“I was very fortunate to find a local OBGYN who I really clicked with, Dr. Rochelle Bernstein. My general practitioner actually referred me to her based on our personalities being a great match,” she said.
“She was insanely supportive of me during the prenatal care and really took the time during my appointments to explain scientific things to me and make me feel like she cared about my health and the well-being of the baby. She even came in on her day off to deliver my baby; that’s what a strong relationship we had.”
The bond between Bernstein and Selvy was one that was particularly important after hours of labor, and the trust between patient and doctor helped Selvy get through some of the harder parts of labor.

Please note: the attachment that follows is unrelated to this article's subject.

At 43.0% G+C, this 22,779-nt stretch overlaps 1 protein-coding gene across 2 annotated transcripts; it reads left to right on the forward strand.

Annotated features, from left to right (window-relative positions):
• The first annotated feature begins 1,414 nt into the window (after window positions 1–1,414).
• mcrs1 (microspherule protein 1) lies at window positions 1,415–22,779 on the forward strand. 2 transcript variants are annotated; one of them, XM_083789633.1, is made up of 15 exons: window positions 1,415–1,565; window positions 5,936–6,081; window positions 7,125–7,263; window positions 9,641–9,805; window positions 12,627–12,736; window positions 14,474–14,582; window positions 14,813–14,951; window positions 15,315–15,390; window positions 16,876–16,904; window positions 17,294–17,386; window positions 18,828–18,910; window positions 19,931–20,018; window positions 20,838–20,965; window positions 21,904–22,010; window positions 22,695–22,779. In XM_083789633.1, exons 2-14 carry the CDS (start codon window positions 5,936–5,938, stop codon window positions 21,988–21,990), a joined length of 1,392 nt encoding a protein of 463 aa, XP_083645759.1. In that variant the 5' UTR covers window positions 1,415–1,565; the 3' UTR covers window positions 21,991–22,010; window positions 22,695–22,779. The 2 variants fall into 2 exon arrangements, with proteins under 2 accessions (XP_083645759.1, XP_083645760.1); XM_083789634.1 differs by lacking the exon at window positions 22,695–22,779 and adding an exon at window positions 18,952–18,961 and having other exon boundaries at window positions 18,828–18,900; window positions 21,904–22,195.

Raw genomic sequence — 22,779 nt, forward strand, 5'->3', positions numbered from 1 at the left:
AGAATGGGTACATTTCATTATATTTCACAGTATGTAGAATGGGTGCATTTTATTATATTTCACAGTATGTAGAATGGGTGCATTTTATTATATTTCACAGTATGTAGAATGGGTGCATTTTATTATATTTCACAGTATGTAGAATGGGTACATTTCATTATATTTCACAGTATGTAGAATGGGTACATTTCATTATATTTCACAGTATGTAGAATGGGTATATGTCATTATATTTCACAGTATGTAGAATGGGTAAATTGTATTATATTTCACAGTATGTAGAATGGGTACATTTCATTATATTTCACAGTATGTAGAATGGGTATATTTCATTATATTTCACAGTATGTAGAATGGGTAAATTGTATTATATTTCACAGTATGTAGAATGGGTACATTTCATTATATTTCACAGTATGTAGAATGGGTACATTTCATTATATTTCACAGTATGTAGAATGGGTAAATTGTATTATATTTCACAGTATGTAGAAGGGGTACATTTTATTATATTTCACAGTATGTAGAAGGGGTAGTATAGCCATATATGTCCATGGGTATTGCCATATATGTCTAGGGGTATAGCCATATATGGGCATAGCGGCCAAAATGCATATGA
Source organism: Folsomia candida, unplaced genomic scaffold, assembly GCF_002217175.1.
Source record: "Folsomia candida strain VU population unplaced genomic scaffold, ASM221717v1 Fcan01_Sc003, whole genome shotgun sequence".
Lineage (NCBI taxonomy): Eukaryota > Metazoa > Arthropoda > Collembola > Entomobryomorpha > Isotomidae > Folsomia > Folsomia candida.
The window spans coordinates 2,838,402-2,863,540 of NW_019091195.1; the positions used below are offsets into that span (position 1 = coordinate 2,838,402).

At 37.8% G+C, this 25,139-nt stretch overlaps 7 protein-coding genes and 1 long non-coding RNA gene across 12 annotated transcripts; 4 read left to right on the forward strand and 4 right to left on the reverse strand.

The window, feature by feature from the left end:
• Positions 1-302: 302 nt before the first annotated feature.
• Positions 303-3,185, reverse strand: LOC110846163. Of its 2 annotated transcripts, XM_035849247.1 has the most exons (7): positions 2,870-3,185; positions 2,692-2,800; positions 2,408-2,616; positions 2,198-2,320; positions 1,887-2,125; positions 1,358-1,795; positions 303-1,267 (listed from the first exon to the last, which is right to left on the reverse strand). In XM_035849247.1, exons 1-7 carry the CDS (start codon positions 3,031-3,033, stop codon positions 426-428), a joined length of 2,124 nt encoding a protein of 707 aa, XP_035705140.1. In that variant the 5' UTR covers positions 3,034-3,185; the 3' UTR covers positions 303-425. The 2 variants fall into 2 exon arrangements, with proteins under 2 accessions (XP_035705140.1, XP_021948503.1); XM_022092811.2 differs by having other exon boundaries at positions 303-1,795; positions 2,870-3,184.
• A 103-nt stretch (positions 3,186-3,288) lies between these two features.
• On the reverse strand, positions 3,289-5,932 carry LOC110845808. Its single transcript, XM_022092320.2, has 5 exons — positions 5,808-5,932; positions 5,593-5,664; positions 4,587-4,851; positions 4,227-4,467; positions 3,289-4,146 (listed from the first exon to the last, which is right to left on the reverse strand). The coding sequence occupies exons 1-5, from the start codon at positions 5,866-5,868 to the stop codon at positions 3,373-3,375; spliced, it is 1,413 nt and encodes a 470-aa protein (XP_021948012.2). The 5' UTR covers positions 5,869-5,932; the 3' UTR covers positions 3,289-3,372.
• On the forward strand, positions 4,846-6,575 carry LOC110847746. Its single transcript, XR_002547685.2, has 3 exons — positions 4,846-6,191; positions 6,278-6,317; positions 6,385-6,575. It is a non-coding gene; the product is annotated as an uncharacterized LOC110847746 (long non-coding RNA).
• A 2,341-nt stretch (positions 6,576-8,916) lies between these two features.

“The level in which we clicked was immeasurable; she made the whole pregnancy and birth experience the best it could have been for me,” Selvy said.
“I pushed for two hours after being in labor for 19 hours already, and I was exhausted mentally and physically and I literally felt like I couldn’t push another time. I was at the point that I could not go on any longer, and it was my special doctor who motivated me to make it happen naturally.”
It might not always take a series of radio announcements and television stars, but it almost certainly takes a valley to create the memorable experience that comes from bringing a new person into the world.
While it will be postmaster Elizabeth Turner’s first busy season in Avon, it’s far from her first holiday-shipping crunch.